The group came back that they felt it was hard to measure fun and how and when people should be having it, as it’s a personal thing. And as a result we have come up with The Fun Scale as a way to quantify and identify fun. We broke the fun scale into three types of fun:
Type One: This is where you are enjoying the experience having lots of fun at that precise moment in time and you can’t wait to do it again.
Type Two: Having a good experience but with some hardship possibly frustration or boredom. But after the event and reflecting back you would like to do it again.
Type Three: Glad they tried it but wouldn’t be in a rush to do it again. What doesn’t kill you makes you stronger were some of the comments thrown out.
We looked at the Fun scale and discussed that we strive to create an environment of type one fun. This leads to higher levels of customer retention as they are more likely to go straight to the Snowsports desk and book you for another lesson straight after. Opposed to type two or three fun where they may or may not come back.
We rode to the bottom of the run and asked the question. “What do you think is the difference between Achievement and Learning”? This turned out to be a great topic for conversation and got some good discussions going. Some of the answers that came back were:
“I can’t remember learning how to do a 360 but I remember when I stomped my first one”.
“I can’t remember what the whole season was like as I was training towards my full cert but I definitely remember when I passed it”.
For the next run Tony got everyone to break up into pairs and the challenge was to show the other person something they were working on in their own riding. This could be a trick, freeride task, or anything within snowboarding. We took this down to the bottom of the run with each partner having the opportunity to present their task. After reviewing the run, some questions Tony put to the group were:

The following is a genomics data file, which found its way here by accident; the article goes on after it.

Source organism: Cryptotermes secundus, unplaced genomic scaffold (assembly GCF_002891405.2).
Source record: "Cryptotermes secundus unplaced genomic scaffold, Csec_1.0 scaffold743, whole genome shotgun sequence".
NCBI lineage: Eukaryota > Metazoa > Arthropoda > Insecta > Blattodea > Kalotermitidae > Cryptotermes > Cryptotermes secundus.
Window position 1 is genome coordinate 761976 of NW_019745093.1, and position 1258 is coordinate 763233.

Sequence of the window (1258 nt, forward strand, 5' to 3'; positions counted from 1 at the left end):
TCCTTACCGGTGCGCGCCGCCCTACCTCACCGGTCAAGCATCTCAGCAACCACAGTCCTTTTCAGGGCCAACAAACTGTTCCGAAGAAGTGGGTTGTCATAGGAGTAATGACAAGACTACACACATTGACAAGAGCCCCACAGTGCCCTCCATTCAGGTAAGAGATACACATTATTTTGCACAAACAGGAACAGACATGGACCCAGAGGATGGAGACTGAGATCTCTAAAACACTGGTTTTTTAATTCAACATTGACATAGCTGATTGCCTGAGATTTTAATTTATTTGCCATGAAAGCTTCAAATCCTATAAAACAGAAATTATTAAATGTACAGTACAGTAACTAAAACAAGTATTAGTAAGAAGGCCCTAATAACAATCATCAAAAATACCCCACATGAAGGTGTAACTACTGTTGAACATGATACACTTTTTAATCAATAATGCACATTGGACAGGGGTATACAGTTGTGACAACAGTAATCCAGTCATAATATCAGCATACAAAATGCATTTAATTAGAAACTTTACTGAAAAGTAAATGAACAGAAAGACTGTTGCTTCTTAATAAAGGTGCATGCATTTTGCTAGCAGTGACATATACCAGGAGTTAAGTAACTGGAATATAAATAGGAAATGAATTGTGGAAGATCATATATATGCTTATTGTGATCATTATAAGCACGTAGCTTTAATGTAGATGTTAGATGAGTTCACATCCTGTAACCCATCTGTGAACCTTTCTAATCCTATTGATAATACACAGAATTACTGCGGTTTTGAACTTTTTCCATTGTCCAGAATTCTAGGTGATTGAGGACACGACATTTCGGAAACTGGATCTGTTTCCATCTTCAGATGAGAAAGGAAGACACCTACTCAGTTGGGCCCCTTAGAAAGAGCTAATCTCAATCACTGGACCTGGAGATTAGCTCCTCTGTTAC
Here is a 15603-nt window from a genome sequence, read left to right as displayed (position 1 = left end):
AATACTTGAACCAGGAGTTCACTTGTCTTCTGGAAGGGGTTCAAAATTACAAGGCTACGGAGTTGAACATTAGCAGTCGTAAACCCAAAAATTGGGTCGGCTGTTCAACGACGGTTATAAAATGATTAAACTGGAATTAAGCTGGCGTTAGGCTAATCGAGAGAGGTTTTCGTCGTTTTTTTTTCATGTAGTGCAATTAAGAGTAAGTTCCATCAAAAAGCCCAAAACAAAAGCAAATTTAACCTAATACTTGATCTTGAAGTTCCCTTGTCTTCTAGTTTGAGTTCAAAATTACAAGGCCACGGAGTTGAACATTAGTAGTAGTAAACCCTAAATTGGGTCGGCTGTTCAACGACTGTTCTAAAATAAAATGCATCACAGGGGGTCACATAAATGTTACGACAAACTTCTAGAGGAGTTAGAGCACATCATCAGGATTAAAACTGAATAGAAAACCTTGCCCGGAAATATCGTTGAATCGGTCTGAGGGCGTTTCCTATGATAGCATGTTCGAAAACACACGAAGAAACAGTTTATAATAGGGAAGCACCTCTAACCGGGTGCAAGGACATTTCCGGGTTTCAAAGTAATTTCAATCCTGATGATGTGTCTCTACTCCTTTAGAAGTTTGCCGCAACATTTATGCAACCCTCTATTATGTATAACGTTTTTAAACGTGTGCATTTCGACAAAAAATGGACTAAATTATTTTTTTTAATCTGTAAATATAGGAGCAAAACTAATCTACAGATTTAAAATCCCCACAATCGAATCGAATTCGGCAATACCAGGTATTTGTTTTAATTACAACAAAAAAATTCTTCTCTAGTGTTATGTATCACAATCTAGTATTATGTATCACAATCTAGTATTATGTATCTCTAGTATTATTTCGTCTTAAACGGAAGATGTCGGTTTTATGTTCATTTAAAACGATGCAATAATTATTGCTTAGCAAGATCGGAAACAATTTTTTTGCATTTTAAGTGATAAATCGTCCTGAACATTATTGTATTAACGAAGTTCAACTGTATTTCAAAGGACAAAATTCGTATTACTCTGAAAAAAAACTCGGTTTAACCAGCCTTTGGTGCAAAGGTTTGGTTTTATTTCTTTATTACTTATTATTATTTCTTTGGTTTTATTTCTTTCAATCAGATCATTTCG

-How did the other person present the task?
-Was it more like the first experience, the second experience or a combination?
-Which did you connect with most?
-Was there a sense of Fun?
-Did you feel a sense of achievement?
-How were you recognised for your achievements?
-Would you like to take a lesson or ride with that person again?
The answers varied from person to person and really highlighted the need to identify each individual’s personal preferences when it comes to Safety, Fun and Achievement.
As we got to the end of the workshop Tony introduced Nicholls Achievement Goal Theory from 1984. This looks at where motivations come from and how success is measured? Is it Intrinsic (Mastery of a task, more personal) or is it Extrinsic (Ego driven, striving to be better than someone else). Again this being essential for us as instructors to understand so we can create and maintain a motivational climate and adjust out teaching to understand and connect more with our students to tailor a lesson to create a more positive experience.
Jonsey talked to the group about kids being a big part of NZ snowsports industry. Local schools, holiday programmes, overseas and internal visitors and how this can often determine where a family will spend their vacation. We explained some ideas we are working with and trying to come away from the feeling that the kids are in a school style lesson and giving the feeling of delaying the “Lesson” and working on skills and drills to achieve tasks as opposed to set progressions. We also explained that Snowsports NZ have been working alongside NZSIA/SBINZ and have created a pathway of development and achievement through The Fundamentals program to Attract and Develop the students from the basics of Snowsports all the way through to competitions and maybe one day the Olympics. This was met with lots of positivity and interest.
Words and images by Tony Macri and Rhys Jones